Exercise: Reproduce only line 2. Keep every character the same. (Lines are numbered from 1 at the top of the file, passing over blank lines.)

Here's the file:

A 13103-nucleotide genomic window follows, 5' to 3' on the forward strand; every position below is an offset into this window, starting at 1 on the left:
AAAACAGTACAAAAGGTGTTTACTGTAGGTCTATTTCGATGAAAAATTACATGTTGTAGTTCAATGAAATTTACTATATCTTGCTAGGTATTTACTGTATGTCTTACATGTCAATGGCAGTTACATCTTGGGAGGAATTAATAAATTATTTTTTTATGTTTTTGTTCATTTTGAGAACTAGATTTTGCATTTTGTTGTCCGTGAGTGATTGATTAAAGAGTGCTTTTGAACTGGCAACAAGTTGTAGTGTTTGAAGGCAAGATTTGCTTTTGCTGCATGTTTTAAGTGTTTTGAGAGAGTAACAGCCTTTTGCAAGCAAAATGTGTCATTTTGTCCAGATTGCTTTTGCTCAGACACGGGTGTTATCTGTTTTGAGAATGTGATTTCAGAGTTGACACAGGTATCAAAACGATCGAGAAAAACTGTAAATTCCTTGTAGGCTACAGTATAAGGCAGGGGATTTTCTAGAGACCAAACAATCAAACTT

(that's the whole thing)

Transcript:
AAAACAGTACAAAAGGTGTTTACTGTAGGTCTATTTCGATGAAAAATTACATGTTGTAGTTCAATGAAATTTACTATATCTTGCTAGGTATTTACTGTATGTCTTACATGTCAATGGCAGTTACATCTTGGGAGGAATTAATAAATTATTTTTTTATGTTTTTGTTCATTTTGAGAACTAGATTTTGCATTTTGTTGTCCGTGAGTGATTGATTAAAGAGTGCTTTTGAACTGGCAACAAGTTGTAGTGTTTGAAGGCAAGATTTGCTTTTGCTGCATGTTTTAAGTGTTTTGAGAGAGTAACAGCCTTTTGCAAGCAAAATGTGTCATTTTGTCCAGATTGCTTTTGCTCAGACACGGGTGTTATCTGTTTTGAGAATGTGATTTCAGAGTTGACACAGGTATCAAAACGATCGAGAAAAACTGTAAATTCCTTGTAGGCTACAGTATAAGGCAGGGGATTTTCTAGAGACCAAACAATCAAACTT